How did you react?
I didn’t do anything, I just said, “They’re not ready, they don’t understand it. It’s 2003 and they still don’t get it.” The only reason I was having an interview is because I was putting out an album at the time, I was just being real about who I was. She made that assumption. She got a lot of flack.
On the flipside, were there moments of positive press?
Another journalist did a live radio interview which was broadcast across Canada. People wrote me and said, “If you can do that, I can deal with whatever I’m dealing with.” I was driving on the highway and I had to pull over and cry. I got so much positive feedback. People my age, thirties, forties, fifties, said it touched them. It wasn’t about me being trans. Everybody makes this thing about sexuality as if that’s the main thing in your life, it is NOT. The main thing in your life is to get through it with a sense of joy, whilst being able to deal with the pain that life will bring you. That’s the point.
Keyboard Fantasies has been played by contemporary musicians like Caribou and Four Tet. You’ve also been showcased on NTS. How does it feel to be part of this modern musical sphere?
It’s shocking to me it continues to be shocking, it will always be shocking. It’s just not something I ever thought about or expected. That’s life, you don’t know what to expect. But I’m grateful and I don’t take any of it for granted.
What’s wonderful is the relationship that I have. It just makes me feel loved in a true sense and I am getting to be loving in a true sense. When I arrived here in London I was exhausted, physically and emotionally because my life had been non-stop for five months. I came with the attitude of “I promise to do this to the best of my ability.” But that’s not joyous. After the first evening with all of the young folk, there was so much loving energy coming out of them. It has changed everything for me. So from that moment on I carry this sense of joy.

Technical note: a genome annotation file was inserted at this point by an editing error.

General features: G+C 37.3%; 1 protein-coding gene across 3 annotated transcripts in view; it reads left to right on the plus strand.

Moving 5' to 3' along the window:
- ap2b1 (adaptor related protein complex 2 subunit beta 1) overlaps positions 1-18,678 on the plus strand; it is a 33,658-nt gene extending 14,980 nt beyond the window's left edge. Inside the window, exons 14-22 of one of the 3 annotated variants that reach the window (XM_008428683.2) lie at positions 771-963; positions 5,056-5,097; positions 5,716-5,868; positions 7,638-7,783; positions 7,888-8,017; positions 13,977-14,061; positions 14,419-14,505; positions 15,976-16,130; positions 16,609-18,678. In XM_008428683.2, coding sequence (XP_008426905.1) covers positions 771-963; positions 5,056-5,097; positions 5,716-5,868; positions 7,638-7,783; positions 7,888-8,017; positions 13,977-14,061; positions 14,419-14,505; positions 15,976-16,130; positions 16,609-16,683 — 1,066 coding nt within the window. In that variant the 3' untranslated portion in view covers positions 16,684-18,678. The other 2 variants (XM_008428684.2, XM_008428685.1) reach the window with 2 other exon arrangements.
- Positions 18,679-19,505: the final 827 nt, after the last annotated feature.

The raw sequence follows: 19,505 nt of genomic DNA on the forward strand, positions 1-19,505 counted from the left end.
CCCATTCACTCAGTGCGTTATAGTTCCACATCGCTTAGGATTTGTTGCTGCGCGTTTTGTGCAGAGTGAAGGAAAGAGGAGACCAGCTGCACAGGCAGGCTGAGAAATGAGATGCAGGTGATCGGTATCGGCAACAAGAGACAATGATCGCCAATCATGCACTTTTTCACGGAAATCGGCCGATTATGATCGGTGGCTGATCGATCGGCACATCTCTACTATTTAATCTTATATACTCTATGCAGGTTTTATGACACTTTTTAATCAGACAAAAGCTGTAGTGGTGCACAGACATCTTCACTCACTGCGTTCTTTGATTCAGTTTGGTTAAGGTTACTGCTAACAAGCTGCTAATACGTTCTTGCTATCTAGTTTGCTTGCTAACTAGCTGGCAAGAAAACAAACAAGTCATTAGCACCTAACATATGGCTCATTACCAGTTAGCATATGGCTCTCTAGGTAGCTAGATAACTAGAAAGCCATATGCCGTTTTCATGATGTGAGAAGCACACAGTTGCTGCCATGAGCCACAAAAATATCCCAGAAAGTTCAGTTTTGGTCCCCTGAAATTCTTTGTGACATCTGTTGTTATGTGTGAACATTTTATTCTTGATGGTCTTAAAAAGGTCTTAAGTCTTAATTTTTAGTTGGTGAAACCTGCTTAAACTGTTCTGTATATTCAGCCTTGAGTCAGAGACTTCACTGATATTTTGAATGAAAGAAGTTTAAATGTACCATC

Keyboard Fantasies has become a collectors item with people young and old. It must be fascinating to witness the reaction.
It had become a collectors item over the years as much as some of my older ones. Every once in a while someone will pay $2000 or $3000 dollars for an album. If you have $3000 dollars to spend on an album, that’s your priority but I have a judgement. I’m like “reaaaallllly?!”
Are you producing new music?
Constantly. I’ve never stopped producing. There’s some new material that will be on the tour that I’ve only produced in the last few years, but my emphasis for the next five months is going to be recording new material, writing new material and collaborating with people.
So how did the documentary with Posy Dixon come about?
She just emailed me out of the blue one day and introduced herself. She told me that she’s a filmmaker and she started listening to the music, she really appreciated and related to it. Then after five or six emails back and forth one day she said, “Well would you like to Skype?” and so I got to see her face and she’s so beautiful.
Do you think it’s interesting that the documentary has been made by a UK filmmaker?
I don’t think anything is an accident, I just think that whatever is the right thing for our collective life in all its different minuscule and huge spheres happens and some of it is painful but in this particular case, it was the opposite of painful. It was just supposed to be. That was where our paths were meant to intersect.
What are you excited for on your upcoming tour?
Well I’m excited to see what this new group of musicians on my tour will sound like. We’ve practised together, but that’s not the same thing as getting on stage. I’m excited for the new interpretations, because in our practises they are their own reality. Every time I play with a musician I’m learning new subtleties and sometimes things are not subtle. I’m learning all the time because every person is different and so they have something wonderful to offer.
Glenn Copeland’s UK and European tour kicks off tonight in Bristol and finishes in the Belgian city of Leuven on 22nd November.